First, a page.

Disc golf: Coming soon to a park near you? Perhaps.
Nearly four years after county residents rejected a proposed disc golf park at Robin Hill Farm County Park, a proposal is back on the proverbial drawing board.
Now the county parks board is looking at 20 acres of land adjacent to Thompson Road, less than a mile east of Sequim Bay.
In 2007, the Clallam County Parks board approved to its master plan a proposal for a disc golf course at Robin Hill, but after a lengthly public deliberation process, the proposal was removed from the master plan.
While park officials say majority of opposition came from horse users, others in audience in October said a variety of park users, including walkers and hikers, opposed the proposal as well.
“They felt it was a strictly passive park,” Joel Winborn, Clallam County Parks, Fair and Facilities Department director, said.
In early 2010, Winborn said, a disc golf proponent asked to see a disc golf park added back to the board’s master plan but not tied to a specific site like Robin Hill.
Parks board members assessed 20 county-owned parks — 17 of them day-use — along with other properties that could host a disc golf course, Winborn said, including the Dungeness Recreation Area and Carrie Blake Park in Sequim, Lincoln Park, Salt Creek Recreation Area and Clallam County Fairgrounds in Port Angeles and others.
The problem with most, Winborn said, is that the land is either too small or development would interfere with those parks’ user groups, as it did with Robin Hill.
But the parks board did find a prime prospect in half of a 40-acre site adjacent to Thompson Road, just east of Sequim. The land meets requirements of a full, 18-hole disc golf course, allowing for multiple configurations and varying features for players of all levels.
Clallam County acquired the Thompson Road land in 1928 as a tax foreclosure. Since then the county has sold timber off the land to Merrill & Ring (1980), shifted the land to the county road department (1987) and used the land for the spoils of a Jimmycomelately Creek restoration. In 2013, 20 of the 40 total acres was transferred to the parks department. The zoning is residential and would require a rezone to parks and recreation status.
Why disc golf?
Disc golf players toss Frisbee-like discs toward free-standing baskets that have chain links attached. As in regular golf, the fewest number of throws to a hole (or pin) wins.
The sport has seen 12 to 15 percent growth in the last decade. In 2008, Washington featured 41 courses. As of late 2013, the state now has 94 courses — 64 public, 30 private — according to county parks sources.
County park officials like the disc golf proposal, Winborn noted, because the sport 1) meets the objectives of the organization, 2) is easy enough that all ages can play, 3) is inexpensive (free), 4) is family friendly, 5) requires little maintenance by park staff, 6) is a year-round activity, 7) is a draw for tourists, 8) requires no appointments or scheduling to play, 9) allows for other use of land and 10) may add a volunteer group to the county system.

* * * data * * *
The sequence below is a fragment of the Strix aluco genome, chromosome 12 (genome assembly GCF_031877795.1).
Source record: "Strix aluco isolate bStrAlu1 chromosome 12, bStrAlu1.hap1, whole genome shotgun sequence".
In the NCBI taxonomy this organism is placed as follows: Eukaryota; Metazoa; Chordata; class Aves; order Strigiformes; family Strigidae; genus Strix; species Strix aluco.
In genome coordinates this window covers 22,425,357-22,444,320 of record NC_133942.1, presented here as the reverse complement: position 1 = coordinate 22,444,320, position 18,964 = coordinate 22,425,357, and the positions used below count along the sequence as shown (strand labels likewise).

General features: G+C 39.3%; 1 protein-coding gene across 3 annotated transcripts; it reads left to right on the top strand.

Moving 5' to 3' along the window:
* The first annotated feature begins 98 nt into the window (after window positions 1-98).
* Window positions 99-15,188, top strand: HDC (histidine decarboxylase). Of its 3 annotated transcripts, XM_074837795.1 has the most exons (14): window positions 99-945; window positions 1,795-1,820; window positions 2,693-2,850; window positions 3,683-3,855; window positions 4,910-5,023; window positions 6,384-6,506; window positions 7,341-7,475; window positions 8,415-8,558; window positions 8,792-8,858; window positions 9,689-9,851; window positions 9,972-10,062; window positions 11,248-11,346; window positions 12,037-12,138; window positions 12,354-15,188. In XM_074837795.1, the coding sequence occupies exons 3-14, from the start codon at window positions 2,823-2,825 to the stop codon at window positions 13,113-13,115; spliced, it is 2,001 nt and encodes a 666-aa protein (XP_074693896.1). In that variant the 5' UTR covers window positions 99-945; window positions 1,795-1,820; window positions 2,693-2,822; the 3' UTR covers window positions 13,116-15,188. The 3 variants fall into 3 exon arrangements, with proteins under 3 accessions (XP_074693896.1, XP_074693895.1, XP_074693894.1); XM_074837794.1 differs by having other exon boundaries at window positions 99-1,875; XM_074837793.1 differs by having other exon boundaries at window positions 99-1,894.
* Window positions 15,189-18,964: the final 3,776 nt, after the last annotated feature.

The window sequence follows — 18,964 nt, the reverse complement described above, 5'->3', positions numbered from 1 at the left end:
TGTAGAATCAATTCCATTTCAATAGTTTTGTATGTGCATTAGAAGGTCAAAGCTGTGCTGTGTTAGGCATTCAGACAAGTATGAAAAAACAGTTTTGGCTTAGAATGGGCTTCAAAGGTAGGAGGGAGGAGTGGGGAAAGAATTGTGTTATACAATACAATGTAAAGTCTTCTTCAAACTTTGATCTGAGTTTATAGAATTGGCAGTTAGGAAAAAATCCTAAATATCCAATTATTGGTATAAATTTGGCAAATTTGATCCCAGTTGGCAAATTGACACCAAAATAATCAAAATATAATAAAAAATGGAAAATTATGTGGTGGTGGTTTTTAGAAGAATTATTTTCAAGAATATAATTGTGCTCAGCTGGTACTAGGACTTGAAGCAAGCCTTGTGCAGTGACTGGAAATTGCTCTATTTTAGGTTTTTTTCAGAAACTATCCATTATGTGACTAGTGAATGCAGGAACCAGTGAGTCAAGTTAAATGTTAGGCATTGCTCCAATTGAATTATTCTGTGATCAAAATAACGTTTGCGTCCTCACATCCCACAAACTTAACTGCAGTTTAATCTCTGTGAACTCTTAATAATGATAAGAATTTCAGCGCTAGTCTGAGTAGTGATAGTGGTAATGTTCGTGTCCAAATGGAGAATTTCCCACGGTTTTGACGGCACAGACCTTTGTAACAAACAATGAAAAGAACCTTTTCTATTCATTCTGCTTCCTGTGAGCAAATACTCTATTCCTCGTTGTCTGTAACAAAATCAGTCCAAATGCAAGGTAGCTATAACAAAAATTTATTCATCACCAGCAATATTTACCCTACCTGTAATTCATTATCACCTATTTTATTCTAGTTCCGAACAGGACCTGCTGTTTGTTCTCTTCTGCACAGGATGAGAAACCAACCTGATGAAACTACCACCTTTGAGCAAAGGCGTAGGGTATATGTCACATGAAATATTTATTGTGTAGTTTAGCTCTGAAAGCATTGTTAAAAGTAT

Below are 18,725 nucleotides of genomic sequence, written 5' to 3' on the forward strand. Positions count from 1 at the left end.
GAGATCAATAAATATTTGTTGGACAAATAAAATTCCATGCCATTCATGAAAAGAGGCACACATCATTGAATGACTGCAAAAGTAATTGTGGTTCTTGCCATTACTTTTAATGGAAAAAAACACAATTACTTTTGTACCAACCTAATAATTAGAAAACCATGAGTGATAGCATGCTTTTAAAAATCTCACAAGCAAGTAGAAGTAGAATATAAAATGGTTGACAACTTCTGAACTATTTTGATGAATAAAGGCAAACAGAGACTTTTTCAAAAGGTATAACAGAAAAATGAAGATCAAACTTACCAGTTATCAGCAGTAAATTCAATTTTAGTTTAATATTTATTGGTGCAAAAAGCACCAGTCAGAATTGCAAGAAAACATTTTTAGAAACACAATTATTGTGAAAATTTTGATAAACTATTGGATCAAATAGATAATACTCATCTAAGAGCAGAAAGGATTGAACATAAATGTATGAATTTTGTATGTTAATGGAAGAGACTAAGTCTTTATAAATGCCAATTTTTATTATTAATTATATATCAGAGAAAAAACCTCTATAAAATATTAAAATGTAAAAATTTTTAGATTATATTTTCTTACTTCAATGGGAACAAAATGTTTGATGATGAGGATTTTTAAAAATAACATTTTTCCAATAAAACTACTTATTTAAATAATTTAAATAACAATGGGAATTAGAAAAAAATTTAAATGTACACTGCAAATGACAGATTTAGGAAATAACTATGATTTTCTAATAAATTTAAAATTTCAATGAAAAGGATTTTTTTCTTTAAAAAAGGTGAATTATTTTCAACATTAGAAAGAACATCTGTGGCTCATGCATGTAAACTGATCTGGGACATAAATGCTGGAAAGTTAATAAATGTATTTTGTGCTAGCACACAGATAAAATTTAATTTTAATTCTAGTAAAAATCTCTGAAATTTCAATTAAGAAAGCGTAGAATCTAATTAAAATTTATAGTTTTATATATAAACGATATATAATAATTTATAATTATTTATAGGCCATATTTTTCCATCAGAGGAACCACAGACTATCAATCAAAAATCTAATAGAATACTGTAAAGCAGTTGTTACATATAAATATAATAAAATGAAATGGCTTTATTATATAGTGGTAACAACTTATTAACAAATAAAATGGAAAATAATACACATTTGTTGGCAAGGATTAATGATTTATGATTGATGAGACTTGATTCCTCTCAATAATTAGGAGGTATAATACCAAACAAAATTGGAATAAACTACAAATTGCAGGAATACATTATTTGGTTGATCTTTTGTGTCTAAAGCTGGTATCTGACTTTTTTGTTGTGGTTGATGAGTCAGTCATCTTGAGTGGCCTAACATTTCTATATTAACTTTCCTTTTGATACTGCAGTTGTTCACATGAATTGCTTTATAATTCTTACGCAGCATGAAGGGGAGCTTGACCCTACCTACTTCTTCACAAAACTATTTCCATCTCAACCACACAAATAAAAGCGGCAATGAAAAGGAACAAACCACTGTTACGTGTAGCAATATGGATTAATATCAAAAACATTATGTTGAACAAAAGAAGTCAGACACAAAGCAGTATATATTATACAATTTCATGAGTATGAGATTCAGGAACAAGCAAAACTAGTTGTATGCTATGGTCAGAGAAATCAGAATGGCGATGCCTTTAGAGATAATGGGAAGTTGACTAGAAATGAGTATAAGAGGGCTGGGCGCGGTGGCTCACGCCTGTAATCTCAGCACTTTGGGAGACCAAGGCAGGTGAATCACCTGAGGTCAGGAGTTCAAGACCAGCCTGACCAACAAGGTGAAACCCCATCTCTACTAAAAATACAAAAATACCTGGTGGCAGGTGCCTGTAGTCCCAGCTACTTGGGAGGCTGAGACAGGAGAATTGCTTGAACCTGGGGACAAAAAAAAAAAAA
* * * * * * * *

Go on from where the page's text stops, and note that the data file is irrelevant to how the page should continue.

The park board’s goal is, “To maximize parks and recreation opportunities and thereby improve the quality of life for all residents in the county.”
Disc golf courses are not as big as golf courses, Winborn said. Needing just 20-40 feet in width for each hole, an 18-hole course takes up about 20 acres, Winborn said, rather than a golf course’s 140-200 acres.
And though some people could be injured by an errant disc, there have not been any reported fatalities because of one, Winborn said.
The relative modest size and amount of large equipment for a course is more environmentally friendly than other recreation facilities, Winborn said, and the idea that a disc golf course might be a “blight” hasn’t stopped the development of about 3,000 courses across the United States.
The price tagAn 18-hole course would need about 20 acres, Winborn said. Along with the desired topography — varied landscape, a mix of open and tree areas, hills, etc. — a disc golf course needs tees at the beginning, holes (or pins) at the end and signage. Players would provide their own discs.
Project meets with positives
E. Michael McAleer of Sequim said he doesn’t play sports like racquetball or pickleball but supports those who do.
“I want other people to support my activities,” McAleer said. “I support (this proposal) for sure.”
Scott and Shannon Brunskill are Dallas residents who have property in Sequim. They both spoke up for the proposal.
“This site looks really nice,” Scott Brunskill said. “Playing disc in this area is amazing in terms of a terrain. I can’t imagine anyone being against outdoor free exercise in Washington state.”The two have property next to a disc golf course in Dallas, and said they’ve seen their property values rise.
Originally, Winborn said, the intent was to further the disc golf project proposal at a Parks Advisory Board on Nov. 5, but the board did not have a quorum and the meeting was cancelled. The board’s next scheduled meeting is Jan. 7, in the Clallam County board of commissioners meeting room, where board members will discuss the proposal and determine the next steps.
That, Winborn said, may mean another public meeting or a recommendation to the board of commissioners with the Thompson Road site recommendation.
See the Clallam County Parks’ disc golf presentation at clallam.net/parks.